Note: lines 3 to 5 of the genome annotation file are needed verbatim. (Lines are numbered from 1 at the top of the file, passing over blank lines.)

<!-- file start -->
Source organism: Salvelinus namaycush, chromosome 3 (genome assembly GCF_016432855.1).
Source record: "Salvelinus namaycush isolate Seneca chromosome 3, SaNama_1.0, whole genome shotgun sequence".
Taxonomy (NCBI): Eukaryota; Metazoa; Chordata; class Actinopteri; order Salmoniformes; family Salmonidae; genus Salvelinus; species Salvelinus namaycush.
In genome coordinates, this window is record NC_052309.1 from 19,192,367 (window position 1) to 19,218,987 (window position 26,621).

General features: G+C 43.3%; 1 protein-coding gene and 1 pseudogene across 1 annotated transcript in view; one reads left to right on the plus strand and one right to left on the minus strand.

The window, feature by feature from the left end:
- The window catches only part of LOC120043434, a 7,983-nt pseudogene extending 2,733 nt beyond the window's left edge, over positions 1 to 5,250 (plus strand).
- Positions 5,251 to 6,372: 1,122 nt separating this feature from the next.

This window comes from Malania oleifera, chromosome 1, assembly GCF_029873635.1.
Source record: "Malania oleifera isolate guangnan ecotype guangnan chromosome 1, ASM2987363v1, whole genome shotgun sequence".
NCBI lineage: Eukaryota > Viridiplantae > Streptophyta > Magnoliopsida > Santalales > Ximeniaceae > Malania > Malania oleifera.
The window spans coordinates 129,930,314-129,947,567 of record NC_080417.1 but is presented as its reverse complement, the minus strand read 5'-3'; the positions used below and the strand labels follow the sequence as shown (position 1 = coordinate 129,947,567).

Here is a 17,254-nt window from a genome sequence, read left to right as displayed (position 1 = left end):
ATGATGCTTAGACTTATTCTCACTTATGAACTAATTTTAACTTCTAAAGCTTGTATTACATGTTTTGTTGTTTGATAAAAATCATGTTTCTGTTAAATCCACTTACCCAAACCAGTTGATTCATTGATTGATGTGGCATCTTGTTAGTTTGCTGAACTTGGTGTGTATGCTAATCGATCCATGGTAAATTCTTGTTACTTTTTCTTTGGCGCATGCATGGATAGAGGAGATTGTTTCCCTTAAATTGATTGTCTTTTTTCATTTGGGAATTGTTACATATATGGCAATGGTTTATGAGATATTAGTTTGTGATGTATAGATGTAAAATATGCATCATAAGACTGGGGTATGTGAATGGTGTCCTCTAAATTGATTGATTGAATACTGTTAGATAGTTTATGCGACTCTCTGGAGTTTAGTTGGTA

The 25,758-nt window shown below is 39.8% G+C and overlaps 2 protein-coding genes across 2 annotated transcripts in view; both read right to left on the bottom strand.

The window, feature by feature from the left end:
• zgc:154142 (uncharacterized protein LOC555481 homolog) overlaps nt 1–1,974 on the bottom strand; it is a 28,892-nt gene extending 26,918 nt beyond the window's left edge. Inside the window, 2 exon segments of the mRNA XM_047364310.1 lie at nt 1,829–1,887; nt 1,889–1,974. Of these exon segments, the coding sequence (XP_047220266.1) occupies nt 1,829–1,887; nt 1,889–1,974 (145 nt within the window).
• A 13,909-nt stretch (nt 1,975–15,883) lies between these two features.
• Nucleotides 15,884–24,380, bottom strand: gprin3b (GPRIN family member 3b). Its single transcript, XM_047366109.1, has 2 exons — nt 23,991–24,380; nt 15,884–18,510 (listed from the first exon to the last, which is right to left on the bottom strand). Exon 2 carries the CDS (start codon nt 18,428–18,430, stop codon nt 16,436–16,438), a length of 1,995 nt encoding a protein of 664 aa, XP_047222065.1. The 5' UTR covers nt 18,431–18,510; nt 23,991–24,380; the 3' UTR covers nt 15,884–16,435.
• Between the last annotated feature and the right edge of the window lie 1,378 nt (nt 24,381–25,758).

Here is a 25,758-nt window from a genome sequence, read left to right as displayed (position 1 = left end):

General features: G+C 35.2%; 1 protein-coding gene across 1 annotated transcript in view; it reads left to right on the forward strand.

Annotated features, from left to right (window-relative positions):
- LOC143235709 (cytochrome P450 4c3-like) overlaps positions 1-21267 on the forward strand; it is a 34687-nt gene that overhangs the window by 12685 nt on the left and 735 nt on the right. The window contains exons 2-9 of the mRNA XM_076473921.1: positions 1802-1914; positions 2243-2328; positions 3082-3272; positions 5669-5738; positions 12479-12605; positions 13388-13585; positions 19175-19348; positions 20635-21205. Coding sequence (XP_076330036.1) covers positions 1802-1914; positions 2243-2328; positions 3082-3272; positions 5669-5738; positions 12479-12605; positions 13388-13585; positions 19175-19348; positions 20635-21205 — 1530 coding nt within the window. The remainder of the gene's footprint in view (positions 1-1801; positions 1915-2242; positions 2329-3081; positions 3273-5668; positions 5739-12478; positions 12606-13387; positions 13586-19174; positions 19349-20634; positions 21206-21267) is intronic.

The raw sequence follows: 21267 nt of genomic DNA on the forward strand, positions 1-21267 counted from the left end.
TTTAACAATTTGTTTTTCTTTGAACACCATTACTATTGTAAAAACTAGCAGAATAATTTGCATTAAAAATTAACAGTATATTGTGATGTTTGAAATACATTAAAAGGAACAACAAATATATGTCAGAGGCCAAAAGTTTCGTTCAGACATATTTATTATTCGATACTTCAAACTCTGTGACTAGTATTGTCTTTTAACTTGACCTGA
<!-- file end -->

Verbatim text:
Taxonomy (NCBI): Eukaryota; Metazoa; Chordata; class Actinopteri; order Salmoniformes; family Salmonidae; genus Salvelinus; species Salvelinus namaycush.
In genome coordinates, this window is record NC_052309.1 from 19,192,367 (window position 1) to 19,218,987 (window position 26,621).

General features: G+C 43.3%; 1 protein-coding gene and 1 pseudogene across 1 annotated transcript in view; one reads left to right on the plus strand and one right to left on the minus strand.